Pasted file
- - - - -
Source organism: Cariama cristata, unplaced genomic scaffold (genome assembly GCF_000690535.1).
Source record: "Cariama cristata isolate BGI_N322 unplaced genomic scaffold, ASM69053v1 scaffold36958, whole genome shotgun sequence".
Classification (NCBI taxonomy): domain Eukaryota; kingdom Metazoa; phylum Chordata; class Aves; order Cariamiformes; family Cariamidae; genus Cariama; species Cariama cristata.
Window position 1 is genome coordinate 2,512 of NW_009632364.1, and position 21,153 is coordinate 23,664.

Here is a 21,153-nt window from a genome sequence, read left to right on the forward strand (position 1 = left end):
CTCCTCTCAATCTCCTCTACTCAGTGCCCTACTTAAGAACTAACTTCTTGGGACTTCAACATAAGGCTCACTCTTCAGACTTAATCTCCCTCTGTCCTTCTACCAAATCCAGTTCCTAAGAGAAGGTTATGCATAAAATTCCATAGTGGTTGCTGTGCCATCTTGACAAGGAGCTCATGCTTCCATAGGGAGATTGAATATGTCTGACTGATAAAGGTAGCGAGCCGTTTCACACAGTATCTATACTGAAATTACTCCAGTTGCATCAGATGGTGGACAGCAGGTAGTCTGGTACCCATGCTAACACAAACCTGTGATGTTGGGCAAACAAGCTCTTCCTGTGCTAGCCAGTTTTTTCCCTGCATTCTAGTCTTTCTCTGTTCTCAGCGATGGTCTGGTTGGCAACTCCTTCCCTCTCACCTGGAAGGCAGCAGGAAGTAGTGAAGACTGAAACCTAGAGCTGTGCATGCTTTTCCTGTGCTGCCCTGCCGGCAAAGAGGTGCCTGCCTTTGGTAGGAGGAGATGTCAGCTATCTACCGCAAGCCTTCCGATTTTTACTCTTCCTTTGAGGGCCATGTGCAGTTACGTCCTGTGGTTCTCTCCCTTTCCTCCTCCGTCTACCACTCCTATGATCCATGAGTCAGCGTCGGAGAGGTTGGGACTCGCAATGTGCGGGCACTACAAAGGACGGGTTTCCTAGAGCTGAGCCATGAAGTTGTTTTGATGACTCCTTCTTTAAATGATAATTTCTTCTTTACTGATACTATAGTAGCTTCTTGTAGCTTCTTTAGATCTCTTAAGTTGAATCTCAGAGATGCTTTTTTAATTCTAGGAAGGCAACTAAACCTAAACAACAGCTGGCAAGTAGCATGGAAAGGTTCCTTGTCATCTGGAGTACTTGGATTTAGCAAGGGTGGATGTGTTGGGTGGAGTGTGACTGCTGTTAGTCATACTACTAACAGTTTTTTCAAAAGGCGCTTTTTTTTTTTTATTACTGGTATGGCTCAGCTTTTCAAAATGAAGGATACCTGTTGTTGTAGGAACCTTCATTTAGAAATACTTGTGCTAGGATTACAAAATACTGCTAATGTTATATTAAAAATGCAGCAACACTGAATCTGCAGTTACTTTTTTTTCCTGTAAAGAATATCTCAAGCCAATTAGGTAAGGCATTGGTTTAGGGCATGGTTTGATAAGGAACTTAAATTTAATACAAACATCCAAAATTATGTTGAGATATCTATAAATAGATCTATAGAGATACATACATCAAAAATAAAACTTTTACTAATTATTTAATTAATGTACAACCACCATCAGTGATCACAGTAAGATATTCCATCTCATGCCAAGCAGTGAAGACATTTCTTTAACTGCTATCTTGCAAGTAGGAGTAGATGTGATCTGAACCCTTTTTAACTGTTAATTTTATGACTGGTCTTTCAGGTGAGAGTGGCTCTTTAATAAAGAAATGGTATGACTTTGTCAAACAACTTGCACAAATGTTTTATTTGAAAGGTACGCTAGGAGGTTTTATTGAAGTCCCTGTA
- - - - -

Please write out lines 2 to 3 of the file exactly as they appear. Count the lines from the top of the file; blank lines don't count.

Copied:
Source record: "Cariama cristata isolate BGI_N322 unplaced genomic scaffold, ASM69053v1 scaffold36958, whole genome shotgun sequence".
Classification (NCBI taxonomy): domain Eukaryota; kingdom Metazoa; phylum Chordata; class Aves; order Cariamiformes; family Cariamidae; genus Cariama; species Cariama cristata.